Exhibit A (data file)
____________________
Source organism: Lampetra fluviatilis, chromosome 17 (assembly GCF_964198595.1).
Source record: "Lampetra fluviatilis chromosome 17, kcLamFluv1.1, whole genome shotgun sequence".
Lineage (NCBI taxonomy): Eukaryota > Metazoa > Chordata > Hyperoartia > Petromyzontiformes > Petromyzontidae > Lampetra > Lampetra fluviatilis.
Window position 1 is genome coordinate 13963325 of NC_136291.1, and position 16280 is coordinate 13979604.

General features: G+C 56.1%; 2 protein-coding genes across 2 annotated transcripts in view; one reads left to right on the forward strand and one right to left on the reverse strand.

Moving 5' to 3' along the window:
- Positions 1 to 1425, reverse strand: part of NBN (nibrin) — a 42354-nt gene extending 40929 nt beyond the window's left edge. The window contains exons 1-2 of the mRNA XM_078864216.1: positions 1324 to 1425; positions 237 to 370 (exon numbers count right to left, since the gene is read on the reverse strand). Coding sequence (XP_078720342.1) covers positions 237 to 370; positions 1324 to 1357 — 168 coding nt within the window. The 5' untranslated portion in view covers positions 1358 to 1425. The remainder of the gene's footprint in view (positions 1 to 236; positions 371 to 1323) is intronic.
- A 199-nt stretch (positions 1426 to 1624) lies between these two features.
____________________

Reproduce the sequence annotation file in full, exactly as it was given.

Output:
Source organism: Lampetra fluviatilis, chromosome 17 (assembly GCF_964198595.1).
Source record: "Lampetra fluviatilis chromosome 17, kcLamFluv1.1, whole genome shotgun sequence".
Lineage (NCBI taxonomy): Eukaryota > Metazoa > Chordata > Hyperoartia > Petromyzontiformes > Petromyzontidae > Lampetra > Lampetra fluviatilis.
Window position 1 is genome coordinate 13963325 of NC_136291.1, and position 16280 is coordinate 13979604.

General features: G+C 56.1%; 2 protein-coding genes across 2 annotated transcripts in view; one reads left to right on the forward strand and one right to left on the reverse strand.

Moving 5' to 3' along the window:
- Positions 1 to 1425, reverse strand: part of NBN (nibrin) — a 42354-nt gene extending 40929 nt beyond the window's left edge. The window contains exons 1-2 of the mRNA XM_078864216.1: positions 1324 to 1425; positions 237 to 370 (exon numbers count right to left, since the gene is read on the reverse strand). Coding sequence (XP_078720342.1) covers positions 237 to 370; positions 1324 to 1357 — 168 coding nt within the window. The 5' untranslated portion in view covers positions 1358 to 1425. The remainder of the gene's footprint in view (positions 1 to 236; positions 371 to 1323) is intronic.
- A 199-nt stretch (positions 1426 to 1624) lies between these two features.